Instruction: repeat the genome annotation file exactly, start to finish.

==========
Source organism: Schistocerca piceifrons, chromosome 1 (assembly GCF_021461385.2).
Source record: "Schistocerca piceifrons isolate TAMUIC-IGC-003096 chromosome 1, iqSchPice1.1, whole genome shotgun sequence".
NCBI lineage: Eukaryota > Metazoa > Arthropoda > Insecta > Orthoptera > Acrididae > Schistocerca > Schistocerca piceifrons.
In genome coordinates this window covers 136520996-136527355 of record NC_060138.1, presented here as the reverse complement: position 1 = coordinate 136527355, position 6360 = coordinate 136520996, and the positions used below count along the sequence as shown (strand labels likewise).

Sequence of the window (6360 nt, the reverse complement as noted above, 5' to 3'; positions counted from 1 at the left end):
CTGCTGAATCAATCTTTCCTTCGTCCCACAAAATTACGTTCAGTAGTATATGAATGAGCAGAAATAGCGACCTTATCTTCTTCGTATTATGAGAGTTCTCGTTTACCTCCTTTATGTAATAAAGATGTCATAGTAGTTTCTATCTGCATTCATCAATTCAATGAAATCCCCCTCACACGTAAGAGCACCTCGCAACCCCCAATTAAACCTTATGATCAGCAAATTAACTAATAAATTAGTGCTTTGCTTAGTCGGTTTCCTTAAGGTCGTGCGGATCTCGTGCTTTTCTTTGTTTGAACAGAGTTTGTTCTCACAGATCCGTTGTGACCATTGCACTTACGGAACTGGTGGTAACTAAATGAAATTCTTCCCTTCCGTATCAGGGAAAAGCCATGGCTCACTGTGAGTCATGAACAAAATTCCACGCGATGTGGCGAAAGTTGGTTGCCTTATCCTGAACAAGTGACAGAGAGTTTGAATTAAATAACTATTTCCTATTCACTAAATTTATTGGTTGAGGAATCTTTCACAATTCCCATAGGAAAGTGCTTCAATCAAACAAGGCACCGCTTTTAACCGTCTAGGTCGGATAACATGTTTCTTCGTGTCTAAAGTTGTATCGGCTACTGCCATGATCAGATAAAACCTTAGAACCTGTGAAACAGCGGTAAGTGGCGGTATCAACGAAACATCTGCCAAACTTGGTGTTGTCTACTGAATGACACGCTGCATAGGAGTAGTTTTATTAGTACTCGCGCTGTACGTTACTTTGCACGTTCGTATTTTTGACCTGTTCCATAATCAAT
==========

Source organism: Schistocerca piceifrons, chromosome 1 (assembly GCF_021461385.2).
Source record: "Schistocerca piceifrons isolate TAMUIC-IGC-003096 chromosome 1, iqSchPice1.1, whole genome shotgun sequence".
NCBI lineage: Eukaryota > Metazoa > Arthropoda > Insecta > Orthoptera > Acrididae > Schistocerca > Schistocerca piceifrons.
In genome coordinates this window covers 136520996-136527355 of record NC_060138.1, presented here as the reverse complement: position 1 = coordinate 136527355, position 6360 = coordinate 136520996, and the positions used below count along the sequence as shown (strand labels likewise).

Sequence of the window (6360 nt, the reverse complement as noted above, 5' to 3'; positions counted from 1 at the left end):
CTGCTGAATCAATCTTTCCTTCGTCCCACAAAATTACGTTCAGTAGTATATGAATGAGCAGAAATAGCGACCTTATCTTCTTCGTATTATGAGAGTTCTCGTTTACCTCCTTTATGTAATAAAGATGTCATAGTAGTTTCTATCTGCATTCATCAATTCAATGAAATCCCCCTCACACGTAAGAGCACCTCGCAACCCCCAATTAAACCTTATGATCAGCAAATTAACTAATAAATTAGTGCTTTGCTTAGTCGGTTTCCTTAAGGTCGTGCGGATCTCGTGCTTTTCTTTGTTTGAACAGAGTTTGTTCTCACAGATCCGTTGTGACCATTGCACTTACGGAACTGGTGGTAACTAAATGAAATTCTTCCCTTCCGTATCAGGGAAAAGCCATGGCTCACTGTGAGTCATGAACAAAATTCCACGCGATGTGGCGAAAGTTGGTTGCCTTATCCTGAACAAGTGACAGAGAGTTTGAATTAAATAACTATTTCCTATTCACTAAATTTATTGGTTGAGGAATCTTTCACAATTCCCATAGGAAAGTGCTTCAATCAAACAAGGCACCGCTTTTAACCGTCTAGGTCGGATAACATGTTTCTTCGTGTCTAAAGTTGTATCGGCTACTGCCATGATCAGATAAAACCTTAGAACCTGTGAAACAGCGGTAAGTGGCGGTATCAACGAAACATCTGCCAAACTTGGTGTTGTCTACTGAATGACACGCTGCATAGGAGTAGTTTTATTAGTACTCGCGCTGTACGTTACTTTGCACGTTCGTATTTTTGACCTGTTCCATAATCAAT